Sea Monsters

In my last post I mentioned bottom-fishing. Day or night, it is one of the easiest and most productive styles of fishing from a boat. Just rig your line with a weight and a baited hook, drop it to the bottom, and wait for something to bite.

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In Tahiti, we would typically try to find a good anchorage by the afternoon. Anchoring the boat was often followed by a swim, or a cold beer, or both.

Next came dinner and the sunset…

After the light was gone and the dishes were clean, the fishing rods came out. We had trouble finding bait for sale, so we used what we had, which wasn’t much, but it worked well enough. We caught squirrel fish, mackerel and lots of snappers. Then, someone in a grocery store on Raiatea suggested that we try using steak for bait. I have fished with strange things before on local tips, usually with good results. So, we grilled up some steaks, and kept the odd bits to fish with after dinner.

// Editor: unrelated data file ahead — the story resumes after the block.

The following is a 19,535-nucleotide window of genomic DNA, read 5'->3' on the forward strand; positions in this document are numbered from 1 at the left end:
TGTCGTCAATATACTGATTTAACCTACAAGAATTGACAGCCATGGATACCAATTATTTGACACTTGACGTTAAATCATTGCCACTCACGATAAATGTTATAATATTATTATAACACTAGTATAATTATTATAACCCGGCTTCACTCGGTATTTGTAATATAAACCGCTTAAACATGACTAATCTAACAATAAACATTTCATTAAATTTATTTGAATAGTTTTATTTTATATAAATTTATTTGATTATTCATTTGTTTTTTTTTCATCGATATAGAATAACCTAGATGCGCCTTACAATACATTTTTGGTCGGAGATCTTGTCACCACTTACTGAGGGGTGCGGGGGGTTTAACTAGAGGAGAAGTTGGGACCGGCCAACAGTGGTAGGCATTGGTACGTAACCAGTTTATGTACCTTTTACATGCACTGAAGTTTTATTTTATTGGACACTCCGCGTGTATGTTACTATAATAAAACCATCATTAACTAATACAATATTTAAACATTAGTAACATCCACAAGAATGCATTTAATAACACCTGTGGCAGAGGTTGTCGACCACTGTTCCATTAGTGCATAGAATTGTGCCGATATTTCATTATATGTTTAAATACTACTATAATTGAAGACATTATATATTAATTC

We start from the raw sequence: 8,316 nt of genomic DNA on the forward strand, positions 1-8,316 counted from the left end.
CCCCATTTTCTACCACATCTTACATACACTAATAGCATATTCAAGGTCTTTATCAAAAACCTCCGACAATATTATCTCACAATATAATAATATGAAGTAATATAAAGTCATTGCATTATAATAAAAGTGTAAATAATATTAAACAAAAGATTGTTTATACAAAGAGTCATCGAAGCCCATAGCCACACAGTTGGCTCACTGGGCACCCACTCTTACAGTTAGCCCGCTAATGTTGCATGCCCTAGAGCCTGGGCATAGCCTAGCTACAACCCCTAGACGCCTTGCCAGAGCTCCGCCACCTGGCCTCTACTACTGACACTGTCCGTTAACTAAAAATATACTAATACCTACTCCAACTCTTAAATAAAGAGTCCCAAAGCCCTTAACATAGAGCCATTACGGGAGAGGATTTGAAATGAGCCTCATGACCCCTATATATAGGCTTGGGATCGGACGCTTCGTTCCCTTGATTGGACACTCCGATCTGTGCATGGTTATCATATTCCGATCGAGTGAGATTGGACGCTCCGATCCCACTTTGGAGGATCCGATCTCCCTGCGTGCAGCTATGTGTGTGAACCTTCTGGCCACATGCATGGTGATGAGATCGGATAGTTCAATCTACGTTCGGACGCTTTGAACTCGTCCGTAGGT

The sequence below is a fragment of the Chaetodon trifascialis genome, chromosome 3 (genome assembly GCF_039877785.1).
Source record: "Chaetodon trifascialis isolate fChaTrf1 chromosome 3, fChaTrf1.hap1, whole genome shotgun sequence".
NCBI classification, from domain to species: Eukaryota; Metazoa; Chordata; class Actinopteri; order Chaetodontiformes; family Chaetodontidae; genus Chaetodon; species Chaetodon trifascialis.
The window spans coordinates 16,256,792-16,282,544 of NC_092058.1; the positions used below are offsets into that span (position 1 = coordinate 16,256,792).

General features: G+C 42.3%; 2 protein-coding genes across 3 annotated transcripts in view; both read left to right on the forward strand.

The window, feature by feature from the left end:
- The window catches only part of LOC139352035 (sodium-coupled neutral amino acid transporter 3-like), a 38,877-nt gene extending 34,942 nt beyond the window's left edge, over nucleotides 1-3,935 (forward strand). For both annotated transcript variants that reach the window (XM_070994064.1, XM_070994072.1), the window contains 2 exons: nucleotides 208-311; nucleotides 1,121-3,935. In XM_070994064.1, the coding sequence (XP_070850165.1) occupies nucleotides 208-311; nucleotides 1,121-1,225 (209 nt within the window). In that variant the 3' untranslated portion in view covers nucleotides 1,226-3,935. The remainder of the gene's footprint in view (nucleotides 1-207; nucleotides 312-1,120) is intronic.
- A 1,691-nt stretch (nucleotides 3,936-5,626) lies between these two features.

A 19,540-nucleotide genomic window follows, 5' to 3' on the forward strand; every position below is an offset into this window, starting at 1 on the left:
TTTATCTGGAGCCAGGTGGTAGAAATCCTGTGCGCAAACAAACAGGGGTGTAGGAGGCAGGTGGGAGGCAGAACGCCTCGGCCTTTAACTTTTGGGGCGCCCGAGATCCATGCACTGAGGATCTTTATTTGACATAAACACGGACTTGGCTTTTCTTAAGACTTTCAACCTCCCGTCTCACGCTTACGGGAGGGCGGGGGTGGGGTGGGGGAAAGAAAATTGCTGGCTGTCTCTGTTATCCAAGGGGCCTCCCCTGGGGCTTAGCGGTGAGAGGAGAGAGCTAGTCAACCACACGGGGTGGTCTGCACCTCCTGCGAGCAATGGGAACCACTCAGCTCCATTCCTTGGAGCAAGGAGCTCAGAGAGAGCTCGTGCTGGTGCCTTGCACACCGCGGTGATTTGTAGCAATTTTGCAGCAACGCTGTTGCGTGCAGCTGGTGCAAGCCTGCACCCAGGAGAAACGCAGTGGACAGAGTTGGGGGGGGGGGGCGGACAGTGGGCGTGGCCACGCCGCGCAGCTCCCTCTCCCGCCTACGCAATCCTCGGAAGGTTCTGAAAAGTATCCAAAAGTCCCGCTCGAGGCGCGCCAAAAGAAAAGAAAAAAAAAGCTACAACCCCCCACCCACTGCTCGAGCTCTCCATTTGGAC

The fishing was out of control! Bite after bite, fish after fish. The cooked steak was tough so it was often possible to land multiple fish on one piece of bait.

Suddenly, as Tara was trying to help unhook someone else’s fish, her rod tip bent hard, and stayed down. Line started to peel away. She handed the rod to me. I was certain she had hooked a small shark and waited for the line to be cut by it’s sharp teeth, but the fight continued. The fish was heavy and strong and stayed deep for quite a while. When I finally caught sight of it, I thought I had caught the world’s largest butterfly fish.

We were finally able to identify the creature with the help of our dive master the next day. It was a “platax” or, orbicular batfish. Too bad we released it, he added, they are delicious!

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